Tag Archives: plugins

WordPress 3 Custom Post Type Tutorial

When WordPress 3.0 was released, all the hype was about something called “custom post types”.  Custom post types basically allow you to add your own content types to WordPress.  Lets say for instance that you want to create a newsletter.  A newsletter in your case, is a quick descriptions followed by the excerpts from several regular posts.  By default, WordPress doesn’t support this.  However, with custom post types we can add out own “Newsletter” post type and get to work.

Wordpress Newsletter Cusotm Post Type

Step 1:  Register the Custom Post Type

When creating a new custom post type, the first thing you need to do is register it with your WordPress install.  This can happen at the theme or plugin level.  In my trials with custom post types, I’ve always done it at the plugin level (mainly because I’m a developer, not a designer).

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//Set up custom post type variables.
$labels = array(
   'name' => _x('Newsletters', 'post type general name'),
   'singular_name' => _x('Newsletter', 'post type singular name'),
   'add_new' => _x('Add New', 'Newsletter'),
   'add_new_item' => __('Add New Newsletter'),
   'edit_item' => __('Edit Newsletter'),
   'new_item' => __('New Newsletter'),
   'view_item' => __('View Newsletter'),
   'search_items' => __('Search Newsletters'),
   'not_found' =>  __('Nothing found'),
   'not_found_in_trash' => __('Nothing found in Trash'),
   'parent_item_colon' => ''
);
 
$args = array(
   'labels' => $labels,
   'public' => true,
   publicly_queryable' => true,
   'show_ui' => true,
   'query_var' => true,
   'menu_icon' => get_stylesheet_directory_uri() . '/images/newsletter.gif',
   'rewrite' => true,
   'capability_type' => 'post',
   'hierarchical' => false,
   'menu_position' => 20,
   'supports' => array('title','editor', 'excerpt')
);
 
//Register the newsletter post type.
register_post_type( 'newsletter' , $args );

Now, lets disect this a bit so you know what’s going on.

  • Labels
    • name – The name of your custom post type.  Usually this is the plural form of it.
    • singular_name – This is the singular form of your plural name.
    • add_new – Normally when you add a post, you click “Add new”.  It’s the same thing for this example.  However, you could make it say “Be more awesome! Add a newsletter!” (if you REALLY wanted to).
    • edit_item – Same as add_new.  You can change how the edit link is displayed.
    • new_item – When you first create your new newletter, this is what it will describe it as.  Once you have a title on it, it will display that instead.
    • For more information on these, I suggest the WordPress Codex.
  • Args
    • labels – General label information for your custom post type.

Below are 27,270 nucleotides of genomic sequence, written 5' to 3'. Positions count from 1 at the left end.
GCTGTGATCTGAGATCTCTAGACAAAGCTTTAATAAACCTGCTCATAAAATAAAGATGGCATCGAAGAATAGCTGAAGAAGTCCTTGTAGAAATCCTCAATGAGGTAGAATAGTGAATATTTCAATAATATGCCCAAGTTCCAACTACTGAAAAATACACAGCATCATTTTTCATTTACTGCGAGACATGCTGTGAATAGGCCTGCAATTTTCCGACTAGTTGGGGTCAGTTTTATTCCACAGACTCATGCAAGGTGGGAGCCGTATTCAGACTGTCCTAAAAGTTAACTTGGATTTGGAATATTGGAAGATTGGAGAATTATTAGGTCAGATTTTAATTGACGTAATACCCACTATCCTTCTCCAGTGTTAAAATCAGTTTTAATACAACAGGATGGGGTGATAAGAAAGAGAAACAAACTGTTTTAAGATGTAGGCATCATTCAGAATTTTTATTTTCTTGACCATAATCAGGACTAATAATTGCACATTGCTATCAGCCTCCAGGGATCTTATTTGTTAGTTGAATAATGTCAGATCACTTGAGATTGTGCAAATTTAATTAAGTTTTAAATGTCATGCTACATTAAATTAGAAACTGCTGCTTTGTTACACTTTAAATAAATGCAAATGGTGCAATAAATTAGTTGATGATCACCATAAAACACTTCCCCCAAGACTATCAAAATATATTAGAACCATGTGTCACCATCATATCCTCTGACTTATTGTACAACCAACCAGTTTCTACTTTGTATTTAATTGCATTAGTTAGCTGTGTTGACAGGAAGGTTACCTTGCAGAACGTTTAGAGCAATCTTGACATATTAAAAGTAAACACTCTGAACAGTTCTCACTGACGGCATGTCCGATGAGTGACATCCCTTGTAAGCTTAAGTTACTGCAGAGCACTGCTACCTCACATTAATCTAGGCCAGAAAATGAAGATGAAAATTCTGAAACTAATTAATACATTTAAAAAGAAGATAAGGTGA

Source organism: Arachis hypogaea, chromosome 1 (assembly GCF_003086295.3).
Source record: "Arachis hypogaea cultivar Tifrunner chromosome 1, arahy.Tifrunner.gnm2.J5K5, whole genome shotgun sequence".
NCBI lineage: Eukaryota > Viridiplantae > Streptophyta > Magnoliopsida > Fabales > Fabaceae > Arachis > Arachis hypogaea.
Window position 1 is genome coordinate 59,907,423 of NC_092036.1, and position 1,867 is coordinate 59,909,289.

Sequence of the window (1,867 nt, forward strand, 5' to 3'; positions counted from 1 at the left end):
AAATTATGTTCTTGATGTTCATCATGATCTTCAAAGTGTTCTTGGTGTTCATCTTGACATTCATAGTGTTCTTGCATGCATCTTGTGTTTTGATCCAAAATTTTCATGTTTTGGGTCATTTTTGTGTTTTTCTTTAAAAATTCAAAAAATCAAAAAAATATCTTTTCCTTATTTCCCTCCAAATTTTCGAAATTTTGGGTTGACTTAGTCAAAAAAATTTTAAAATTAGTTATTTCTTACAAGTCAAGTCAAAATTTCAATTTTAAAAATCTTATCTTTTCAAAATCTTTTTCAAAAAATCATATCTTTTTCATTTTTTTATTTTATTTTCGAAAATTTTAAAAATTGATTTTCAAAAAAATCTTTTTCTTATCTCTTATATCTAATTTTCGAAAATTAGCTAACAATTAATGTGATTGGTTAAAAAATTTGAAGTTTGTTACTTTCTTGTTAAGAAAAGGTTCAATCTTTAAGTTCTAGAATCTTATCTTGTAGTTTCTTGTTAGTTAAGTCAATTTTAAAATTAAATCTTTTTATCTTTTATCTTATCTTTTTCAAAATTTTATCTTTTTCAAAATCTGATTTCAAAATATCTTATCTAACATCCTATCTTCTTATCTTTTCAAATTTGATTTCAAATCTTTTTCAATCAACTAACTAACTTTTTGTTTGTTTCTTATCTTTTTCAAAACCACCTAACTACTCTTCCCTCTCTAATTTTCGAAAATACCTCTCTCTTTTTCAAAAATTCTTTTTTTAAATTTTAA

• public – Should this be made available to all users?
    • publicly_queryable – Should the public be able to run queries against your post type?
    • show_ui – Do you need a user interface?
    • menu_icon – Path to the icon that is displayed in the admin.
    • rewrite – Should WordPress attempt to make the urls friendly?
    • supports – This bit is pretty important.  This is where you describe what is shown in the admin.  Currently I have “title”, “editor”, and “excerpt”.  You can also extend this with your own stuff later.
    • For more information on these, I suggest the WordPress Codex.
  • register_post_type – This hook is how you register your shiny new custom post type with WordPress 3.0.  First argument is a unique name that you give to your custom post type.  The second argument is the array that was defined above.

Step 2: Custom Categories (Taxonomy) [optional]

One of the nice things about custom post types in WordPress 3 is that you don’t have to use the same categories (taxonomy) as your other posts  and pages.  Registering a new taxonomy for your custom post type is very easy.

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//Create taxonomy for categorizing newsletters
register_taxonomy(
   "Categories",
   array("newsletter"),
   array("hierarchical" => true,
      "label" => "Categories",
      "singular_label" => "Category",
      "rewrite" => true)
);

How this works is fairly straight forward.  The first argument is what you’d like your new post type categories to be called.  In this example, I opted for simplicity and went with “Categories”.  The second argument is the post types that you would like this taxonomy to show up on.  Since we only want it on our new post type, I’ve defined it as such.  The third argument is for options (lables, rewrite on/off, etc).

Step 3:  Your done!

Really, it’s that easy.  If you want to make it really useful, you need to add meta boxes to admin interface so that you can do sweet custom content.  But at it’s bare minimum, this is all you need.

If there is sufficient interest, I can go into deeper detail about making a plugin with a custom post type.  Also, if you need help, drop a comment and I’d be happy to give your problem a shot.